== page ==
The first factor seems to be that despite the fact that we are all civilized, polite people we value elements of the brutal way of life that was manifested in the Viking age. One element of the Viking way of life we value might be colloquially known as the value of the “badass.” The badass takes whatever he or she wants and does not cow to anyone’s commands. They are truly self-directing, and because of this they need to have no regard for the claims of justice or public morality. Likewise the Vikings as a people took what they desired to have and did not bow down to anyone. The badass is very spirited and so are the Vikings. The point of this is not necessarily to gather riches or material goods, but rather to be a person or a people whose will does not bend to the will of others. We may not endorse the activities of the badass, but secretly part of us wishes we could be like them. Consequently, the appeal of Amon Amarth’s lyrics seems to at least partially lie in our appreciation of the value of the “badass” as it is manifested through the images of the Vikings that Amon Amarth presents.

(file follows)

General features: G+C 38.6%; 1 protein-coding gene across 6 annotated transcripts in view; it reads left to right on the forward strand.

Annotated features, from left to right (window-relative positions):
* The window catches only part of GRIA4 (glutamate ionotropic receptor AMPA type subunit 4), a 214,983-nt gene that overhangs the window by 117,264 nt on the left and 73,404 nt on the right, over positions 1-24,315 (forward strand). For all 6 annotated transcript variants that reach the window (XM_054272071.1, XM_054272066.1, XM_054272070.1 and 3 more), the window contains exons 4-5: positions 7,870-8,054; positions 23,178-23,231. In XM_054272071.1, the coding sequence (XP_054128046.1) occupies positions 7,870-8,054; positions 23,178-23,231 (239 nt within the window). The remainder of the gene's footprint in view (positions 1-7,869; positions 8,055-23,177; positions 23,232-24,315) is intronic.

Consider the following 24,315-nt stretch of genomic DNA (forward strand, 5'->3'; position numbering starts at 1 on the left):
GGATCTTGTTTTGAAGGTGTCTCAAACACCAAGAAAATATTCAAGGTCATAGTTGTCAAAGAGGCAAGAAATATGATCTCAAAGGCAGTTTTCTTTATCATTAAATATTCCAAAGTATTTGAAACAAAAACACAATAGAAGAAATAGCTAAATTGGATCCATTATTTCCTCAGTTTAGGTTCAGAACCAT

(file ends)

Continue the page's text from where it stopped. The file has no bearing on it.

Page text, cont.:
However, our appreciation of the value of the “badass” is at odds with the very social norms of our own society. Most people will necessarily have to work within a hierarchical structure, and working in a hierarchical structure encourages compromise and servility. One can only be so authentic when working with superiors who control one’s ability to support oneself. To some degree, we must placate our superiors and censor ourselves to ensure that we have a stable income and a comfortable life. In a sense, the significant group who accept this compromise are like the person who chooses the life of slavery over fighting to the death. They choose survival and existence over independence. In this sense, the value of independence stands in stark contrast to much of life in postindustrial society. This is further supported by the fact that in postindustrial society we acquire goods through commerce and trade, rather than force.

However, while this factor explains part of the appeal of Amon Amarth’s lyrics it does not necessarily explain the appeal of the violent elements of their lyrics. For example, in “Gods of War Arise” the vocalist roars

“The day draws to an end
The night comes dark and cold